Stern, of course, insists that the money he was asking of supermarket magnate Ron Burkle wasn't for protection from nasty "Page Six" items, but merely an invitation to invest in "Skull & Bones by Jared Paul Stern," his fledgling clothing line.
Alrighty then, let's take a close look at the goods, which are marketed on a butt-ugly boilerplate Yahoo Stores site (skullandbonesjps.com). The copy is cringe-inducing ("Call it prep-punk if you will, wear it if you dare...") and the merch is nothing but little skull-and-bones logos embroidered on run-of-the-mill polo shirts, ties, "tennis sweaters" and so on. It's like learning-disabled Abercrombie, or Polo by Ralph Lauren as re-imagined by a junior-high student.
I mean, ooooh, a skull-and-bones logo! How edgy! The brand, of course, is supposed to call to mind dark Wasp Power -- it's suggestive of the secretive Skull & Bones society that George Bush and generations of rich and powerful white men belonged to at Yale. As it happens, mummy and daddy actually sent Jared Paul to Bennington -- the more-expensive-than-Yale college for coddled misfits who weren't smart enough or connected enough (or socialized enough) to get into Yale. There are lots of reasons to feel sorry for Stern, but chief among them is the fact that he thinks his Skull & Bones is a nifty brand.
So while speculation about the psychological underpinnings of the "Page Six" scandal continues, I'm more interested in the brand implications, or, rather, the brand self-delusion.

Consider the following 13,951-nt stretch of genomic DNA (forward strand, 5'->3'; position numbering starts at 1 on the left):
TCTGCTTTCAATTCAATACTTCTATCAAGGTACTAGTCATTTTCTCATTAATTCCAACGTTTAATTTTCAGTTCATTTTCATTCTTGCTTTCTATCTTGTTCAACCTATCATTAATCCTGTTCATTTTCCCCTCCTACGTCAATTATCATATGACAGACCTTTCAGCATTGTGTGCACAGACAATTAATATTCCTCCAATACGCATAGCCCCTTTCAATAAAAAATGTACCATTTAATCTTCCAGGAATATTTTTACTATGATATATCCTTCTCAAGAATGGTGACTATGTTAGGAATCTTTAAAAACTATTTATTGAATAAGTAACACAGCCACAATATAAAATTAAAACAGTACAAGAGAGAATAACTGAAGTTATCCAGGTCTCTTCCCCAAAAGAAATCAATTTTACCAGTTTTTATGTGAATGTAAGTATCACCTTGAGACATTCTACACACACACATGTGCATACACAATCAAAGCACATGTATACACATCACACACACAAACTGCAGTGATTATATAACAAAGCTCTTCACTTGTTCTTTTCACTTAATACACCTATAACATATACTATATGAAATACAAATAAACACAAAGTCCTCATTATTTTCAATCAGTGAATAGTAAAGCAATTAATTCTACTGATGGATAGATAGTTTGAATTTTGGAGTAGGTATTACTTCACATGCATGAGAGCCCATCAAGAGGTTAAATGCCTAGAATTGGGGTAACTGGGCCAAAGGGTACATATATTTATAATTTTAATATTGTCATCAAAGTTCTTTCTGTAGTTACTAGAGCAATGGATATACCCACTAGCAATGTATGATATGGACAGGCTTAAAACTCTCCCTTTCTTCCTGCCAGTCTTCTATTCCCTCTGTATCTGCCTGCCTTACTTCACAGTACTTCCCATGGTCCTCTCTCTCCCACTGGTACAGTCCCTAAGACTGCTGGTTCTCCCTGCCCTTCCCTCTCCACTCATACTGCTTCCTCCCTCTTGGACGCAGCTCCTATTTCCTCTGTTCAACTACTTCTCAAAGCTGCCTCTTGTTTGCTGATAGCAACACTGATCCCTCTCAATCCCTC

Who's really to blame for Jared Paul Stern? I'm going to go out on a limb and pin him on Tom Peters. Peters, of course, is the business guru who came up with the "Brand You" notion in the '90s, when Stern was still an impressionable 20-something.
Pre-Peters, creative people -- and white-collar workers -- could just do their jobs. Post-Peters, creative people decided they were nothing if they weren't brands.
For a guy like Stern, it wasn't enough to be an enterprising reporter (or, well, an ethical reporter). A reporter just grubs around for facts, but a reportorial "brand" -- an instantly recognizable man-about-town dandy who wears a "trademark" fedora, as Stern does -- well, a brand can do business with a billionaire! A brand can be a "media consultant" (Stern's other dubious claim to Burkle's money). A brand can have a clothing line! The key thing is just to be a brand -- a brand that people are buzzing about!
Of course, brand stewards tend to become convinced of their own invincibility, until one day when they wake up and find that what once was, say, The World's Most Powerful Gossip Brand is now The World's Most Unintentionally Hilarious Gossip Brand. (It's now impossible to read nice "Page Six" items without snickering and wondering: How much did that cost?)
By the way, for the record, the brand you're consuming right now -- Media Guy -- remains, as always, committed to the highest journalistic standards. That said, I am accepting "investments" in my new brand extension: a high-end fragrance line (inspired by "Lovely by Sarah Jessica Parker" and Coty's new scent, "Desperate Housewives").
The first in the line is "ENTITLEMENT by MEDIA GUY." It has base notes redolent of the inside of a Conde Nast town car, plus fresh linen infused with top notes of Maytag blue cheese and balsamic vinaigrette. Imagine, if you will, the Table 5 tablecloth at Michael's, "distressed" ever so artfully with the drippings of a $30 Cobb salad. Wear it if you dare.
And in the fall, "RESENTMENT by MEDIA GUY." (Base notes of burning rubber and vomit, with a satisfying top note of schadenfreude.)
Prickly, self-protective billionaires are encouraged to inquire within.